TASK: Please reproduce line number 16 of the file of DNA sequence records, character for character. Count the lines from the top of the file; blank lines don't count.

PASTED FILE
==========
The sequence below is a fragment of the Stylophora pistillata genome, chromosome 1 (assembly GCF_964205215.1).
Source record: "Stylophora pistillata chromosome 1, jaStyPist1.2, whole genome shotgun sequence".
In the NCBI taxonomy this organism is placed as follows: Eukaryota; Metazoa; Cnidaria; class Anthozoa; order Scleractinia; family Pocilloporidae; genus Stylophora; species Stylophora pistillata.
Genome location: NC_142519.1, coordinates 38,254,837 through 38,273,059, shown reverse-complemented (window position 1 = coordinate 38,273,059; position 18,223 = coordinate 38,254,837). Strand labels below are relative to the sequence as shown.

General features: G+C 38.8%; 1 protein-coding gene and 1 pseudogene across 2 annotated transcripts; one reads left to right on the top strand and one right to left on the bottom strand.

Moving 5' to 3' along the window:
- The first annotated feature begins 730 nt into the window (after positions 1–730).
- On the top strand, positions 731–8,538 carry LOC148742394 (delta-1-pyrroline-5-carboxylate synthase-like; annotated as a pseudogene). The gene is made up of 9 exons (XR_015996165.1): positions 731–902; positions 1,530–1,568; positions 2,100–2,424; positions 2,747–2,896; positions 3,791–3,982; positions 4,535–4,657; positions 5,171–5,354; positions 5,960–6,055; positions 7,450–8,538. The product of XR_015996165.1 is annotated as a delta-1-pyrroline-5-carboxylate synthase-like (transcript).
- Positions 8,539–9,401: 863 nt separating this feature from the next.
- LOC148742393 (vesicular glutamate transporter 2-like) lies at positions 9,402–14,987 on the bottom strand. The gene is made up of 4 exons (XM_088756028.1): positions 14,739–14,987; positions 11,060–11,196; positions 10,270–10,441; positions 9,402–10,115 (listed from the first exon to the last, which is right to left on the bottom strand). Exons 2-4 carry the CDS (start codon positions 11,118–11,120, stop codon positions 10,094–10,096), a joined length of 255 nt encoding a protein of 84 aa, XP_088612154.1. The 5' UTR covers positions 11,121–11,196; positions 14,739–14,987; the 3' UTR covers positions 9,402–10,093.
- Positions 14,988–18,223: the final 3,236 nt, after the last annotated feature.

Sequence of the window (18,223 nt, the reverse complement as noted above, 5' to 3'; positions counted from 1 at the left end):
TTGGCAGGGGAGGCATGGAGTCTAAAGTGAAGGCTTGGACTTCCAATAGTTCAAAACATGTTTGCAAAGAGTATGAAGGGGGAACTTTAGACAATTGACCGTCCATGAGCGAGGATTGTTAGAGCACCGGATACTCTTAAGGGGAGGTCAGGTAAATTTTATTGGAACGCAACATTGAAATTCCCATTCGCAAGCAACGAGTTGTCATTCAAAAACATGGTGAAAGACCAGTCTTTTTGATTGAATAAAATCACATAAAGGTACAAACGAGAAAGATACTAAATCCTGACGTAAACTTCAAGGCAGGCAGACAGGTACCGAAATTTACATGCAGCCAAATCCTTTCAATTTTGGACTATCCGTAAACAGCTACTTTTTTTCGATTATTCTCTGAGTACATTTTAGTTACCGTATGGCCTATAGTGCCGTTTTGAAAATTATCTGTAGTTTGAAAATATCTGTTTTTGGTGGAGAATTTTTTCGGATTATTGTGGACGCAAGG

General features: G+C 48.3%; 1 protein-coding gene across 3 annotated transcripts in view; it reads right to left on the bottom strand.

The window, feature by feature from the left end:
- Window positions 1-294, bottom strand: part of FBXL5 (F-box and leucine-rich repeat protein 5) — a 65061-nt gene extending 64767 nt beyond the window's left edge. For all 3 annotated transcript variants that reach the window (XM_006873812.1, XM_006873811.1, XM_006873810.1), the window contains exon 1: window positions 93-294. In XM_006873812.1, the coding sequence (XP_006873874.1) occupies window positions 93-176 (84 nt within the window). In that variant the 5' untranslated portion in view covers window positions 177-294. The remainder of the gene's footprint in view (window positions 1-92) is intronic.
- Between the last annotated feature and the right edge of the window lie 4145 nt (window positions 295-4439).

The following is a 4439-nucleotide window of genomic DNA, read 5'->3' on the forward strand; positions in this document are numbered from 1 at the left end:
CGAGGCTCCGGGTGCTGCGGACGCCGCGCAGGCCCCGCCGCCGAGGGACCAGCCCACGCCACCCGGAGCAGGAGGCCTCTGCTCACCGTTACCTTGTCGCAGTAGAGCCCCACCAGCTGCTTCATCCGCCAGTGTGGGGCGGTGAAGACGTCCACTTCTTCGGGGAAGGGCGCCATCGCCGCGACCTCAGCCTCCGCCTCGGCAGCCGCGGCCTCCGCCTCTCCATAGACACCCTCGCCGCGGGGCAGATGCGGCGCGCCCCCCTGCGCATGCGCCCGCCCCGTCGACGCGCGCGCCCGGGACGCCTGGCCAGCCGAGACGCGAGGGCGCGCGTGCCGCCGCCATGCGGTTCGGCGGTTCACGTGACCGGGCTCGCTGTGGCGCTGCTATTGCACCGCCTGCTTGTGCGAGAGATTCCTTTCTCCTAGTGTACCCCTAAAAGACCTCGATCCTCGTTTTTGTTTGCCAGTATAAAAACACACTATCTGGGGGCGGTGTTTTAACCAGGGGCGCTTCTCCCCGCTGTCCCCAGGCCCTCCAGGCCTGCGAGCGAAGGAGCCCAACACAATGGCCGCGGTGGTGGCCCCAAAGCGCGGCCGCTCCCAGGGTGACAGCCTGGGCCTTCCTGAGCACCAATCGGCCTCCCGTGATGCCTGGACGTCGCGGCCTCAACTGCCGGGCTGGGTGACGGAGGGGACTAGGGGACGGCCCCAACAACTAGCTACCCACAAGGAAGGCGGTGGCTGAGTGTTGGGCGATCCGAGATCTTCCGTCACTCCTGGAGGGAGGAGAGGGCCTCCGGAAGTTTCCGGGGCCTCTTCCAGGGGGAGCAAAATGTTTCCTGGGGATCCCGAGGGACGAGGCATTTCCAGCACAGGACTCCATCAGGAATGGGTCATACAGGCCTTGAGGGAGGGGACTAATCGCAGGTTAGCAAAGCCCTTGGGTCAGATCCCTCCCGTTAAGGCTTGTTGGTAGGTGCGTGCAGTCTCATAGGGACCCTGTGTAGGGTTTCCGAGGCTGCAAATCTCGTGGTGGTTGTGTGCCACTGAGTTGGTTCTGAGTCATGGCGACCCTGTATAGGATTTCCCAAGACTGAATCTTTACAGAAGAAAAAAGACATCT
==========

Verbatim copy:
- Window positions 1-294, bottom strand: part of FBXL5 (F-box and leucine-rich repeat protein 5) — a 65061-nt gene extending 64767 nt beyond the window's left edge. For all 3 annotated transcript variants that reach the window (XM_006873812.1, XM_006873811.1, XM_006873810.1), the window contains exon 1: window positions 93-294. In XM_006873812.1, the coding sequence (XP_006873874.1) occupies window positions 93-176 (84 nt within the window). In that variant the 5' untranslated portion in view covers window positions 177-294. The remainder of the gene's footprint in view (window positions 1-92) is intronic.